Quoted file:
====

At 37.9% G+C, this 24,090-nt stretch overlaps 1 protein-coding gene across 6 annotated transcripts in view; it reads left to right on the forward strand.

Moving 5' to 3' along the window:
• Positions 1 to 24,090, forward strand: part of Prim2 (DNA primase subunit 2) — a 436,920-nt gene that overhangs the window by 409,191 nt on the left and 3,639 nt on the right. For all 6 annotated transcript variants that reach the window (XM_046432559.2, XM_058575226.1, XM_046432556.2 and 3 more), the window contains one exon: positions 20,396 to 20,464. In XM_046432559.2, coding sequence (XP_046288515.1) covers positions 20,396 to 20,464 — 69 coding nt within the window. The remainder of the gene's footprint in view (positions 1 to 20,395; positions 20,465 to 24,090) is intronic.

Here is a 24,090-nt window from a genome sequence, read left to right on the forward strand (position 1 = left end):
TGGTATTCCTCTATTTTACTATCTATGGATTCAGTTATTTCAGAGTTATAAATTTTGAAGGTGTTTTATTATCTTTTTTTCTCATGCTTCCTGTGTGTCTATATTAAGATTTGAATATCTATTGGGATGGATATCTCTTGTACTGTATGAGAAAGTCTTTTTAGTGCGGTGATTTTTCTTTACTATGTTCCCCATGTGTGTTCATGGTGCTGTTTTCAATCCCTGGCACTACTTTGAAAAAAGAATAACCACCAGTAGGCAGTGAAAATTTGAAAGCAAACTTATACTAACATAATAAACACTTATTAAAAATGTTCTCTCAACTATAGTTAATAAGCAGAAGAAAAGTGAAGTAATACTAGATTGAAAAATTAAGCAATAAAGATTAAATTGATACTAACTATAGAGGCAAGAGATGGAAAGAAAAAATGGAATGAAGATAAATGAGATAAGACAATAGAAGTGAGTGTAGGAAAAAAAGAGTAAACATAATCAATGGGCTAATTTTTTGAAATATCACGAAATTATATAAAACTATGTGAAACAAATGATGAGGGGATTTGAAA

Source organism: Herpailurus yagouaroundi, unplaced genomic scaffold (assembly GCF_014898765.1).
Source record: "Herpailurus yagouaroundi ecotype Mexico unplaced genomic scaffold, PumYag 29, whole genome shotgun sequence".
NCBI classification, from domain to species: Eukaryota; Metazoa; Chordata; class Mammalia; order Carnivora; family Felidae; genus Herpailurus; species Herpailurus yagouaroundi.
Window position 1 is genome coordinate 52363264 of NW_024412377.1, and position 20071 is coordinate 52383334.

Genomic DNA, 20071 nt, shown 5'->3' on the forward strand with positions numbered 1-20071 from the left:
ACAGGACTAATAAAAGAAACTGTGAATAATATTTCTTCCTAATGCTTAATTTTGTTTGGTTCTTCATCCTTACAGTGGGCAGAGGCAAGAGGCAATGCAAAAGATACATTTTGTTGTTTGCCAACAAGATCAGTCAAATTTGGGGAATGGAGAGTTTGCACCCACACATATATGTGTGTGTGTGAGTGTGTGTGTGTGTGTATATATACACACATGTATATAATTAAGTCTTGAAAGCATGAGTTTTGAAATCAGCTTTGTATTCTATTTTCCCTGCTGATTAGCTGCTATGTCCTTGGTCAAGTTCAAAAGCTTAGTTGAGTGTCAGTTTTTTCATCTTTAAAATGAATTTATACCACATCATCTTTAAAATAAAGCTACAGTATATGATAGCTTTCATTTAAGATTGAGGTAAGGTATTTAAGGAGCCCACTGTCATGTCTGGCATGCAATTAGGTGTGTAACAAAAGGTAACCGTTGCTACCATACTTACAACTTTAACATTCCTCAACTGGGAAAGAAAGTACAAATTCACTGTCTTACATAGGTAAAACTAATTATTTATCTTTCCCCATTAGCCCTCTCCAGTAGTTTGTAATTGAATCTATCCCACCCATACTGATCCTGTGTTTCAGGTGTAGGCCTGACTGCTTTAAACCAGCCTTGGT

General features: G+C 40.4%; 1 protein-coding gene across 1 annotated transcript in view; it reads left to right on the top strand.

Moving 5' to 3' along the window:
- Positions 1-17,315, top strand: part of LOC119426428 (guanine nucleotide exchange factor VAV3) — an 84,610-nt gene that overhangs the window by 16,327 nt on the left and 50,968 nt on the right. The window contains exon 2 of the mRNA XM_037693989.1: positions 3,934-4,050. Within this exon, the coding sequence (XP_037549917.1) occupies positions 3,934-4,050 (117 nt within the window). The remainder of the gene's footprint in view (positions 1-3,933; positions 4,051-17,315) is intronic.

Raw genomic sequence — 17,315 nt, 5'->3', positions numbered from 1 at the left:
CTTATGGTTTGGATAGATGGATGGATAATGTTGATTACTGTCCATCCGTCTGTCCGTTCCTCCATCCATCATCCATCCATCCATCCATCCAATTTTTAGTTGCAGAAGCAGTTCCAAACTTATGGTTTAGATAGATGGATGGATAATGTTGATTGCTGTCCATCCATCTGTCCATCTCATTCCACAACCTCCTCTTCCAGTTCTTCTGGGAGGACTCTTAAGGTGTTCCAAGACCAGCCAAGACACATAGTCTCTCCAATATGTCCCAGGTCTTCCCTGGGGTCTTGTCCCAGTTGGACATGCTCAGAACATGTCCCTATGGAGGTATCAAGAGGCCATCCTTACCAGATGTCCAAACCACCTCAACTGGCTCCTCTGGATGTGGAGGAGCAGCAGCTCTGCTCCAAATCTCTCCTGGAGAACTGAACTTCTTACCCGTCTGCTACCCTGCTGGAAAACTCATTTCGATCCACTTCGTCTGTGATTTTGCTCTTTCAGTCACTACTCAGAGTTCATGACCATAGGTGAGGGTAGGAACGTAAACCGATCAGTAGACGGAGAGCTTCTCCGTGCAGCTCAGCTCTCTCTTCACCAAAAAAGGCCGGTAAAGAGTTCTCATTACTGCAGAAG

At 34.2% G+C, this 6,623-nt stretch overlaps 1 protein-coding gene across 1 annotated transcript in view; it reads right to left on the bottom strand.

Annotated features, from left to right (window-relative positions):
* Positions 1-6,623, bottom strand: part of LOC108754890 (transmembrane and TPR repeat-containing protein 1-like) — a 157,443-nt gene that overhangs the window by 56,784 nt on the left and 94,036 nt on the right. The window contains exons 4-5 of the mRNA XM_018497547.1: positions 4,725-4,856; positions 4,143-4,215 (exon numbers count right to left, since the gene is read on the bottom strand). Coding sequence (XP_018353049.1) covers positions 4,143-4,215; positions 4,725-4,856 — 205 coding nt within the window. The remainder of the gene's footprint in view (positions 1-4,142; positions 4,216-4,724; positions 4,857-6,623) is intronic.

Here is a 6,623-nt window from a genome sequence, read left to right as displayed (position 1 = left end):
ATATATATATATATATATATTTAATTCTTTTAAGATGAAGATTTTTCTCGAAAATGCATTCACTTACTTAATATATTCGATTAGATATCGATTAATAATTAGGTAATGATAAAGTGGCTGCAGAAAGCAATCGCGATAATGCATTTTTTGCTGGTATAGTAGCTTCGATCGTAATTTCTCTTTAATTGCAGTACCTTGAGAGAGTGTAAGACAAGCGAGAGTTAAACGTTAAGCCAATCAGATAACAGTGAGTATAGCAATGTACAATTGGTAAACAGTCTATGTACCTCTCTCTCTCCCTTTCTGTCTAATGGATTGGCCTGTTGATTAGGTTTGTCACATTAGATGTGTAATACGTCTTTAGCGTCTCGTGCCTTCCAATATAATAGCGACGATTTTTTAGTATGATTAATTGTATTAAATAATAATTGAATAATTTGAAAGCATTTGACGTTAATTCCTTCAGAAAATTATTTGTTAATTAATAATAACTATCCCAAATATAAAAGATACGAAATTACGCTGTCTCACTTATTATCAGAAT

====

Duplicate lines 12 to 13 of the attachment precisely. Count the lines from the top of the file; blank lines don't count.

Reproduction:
General features: G+C 40.4%; 1 protein-coding gene across 1 annotated transcript in view; it reads left to right on the top strand.

Moving 5' to 3' along the window: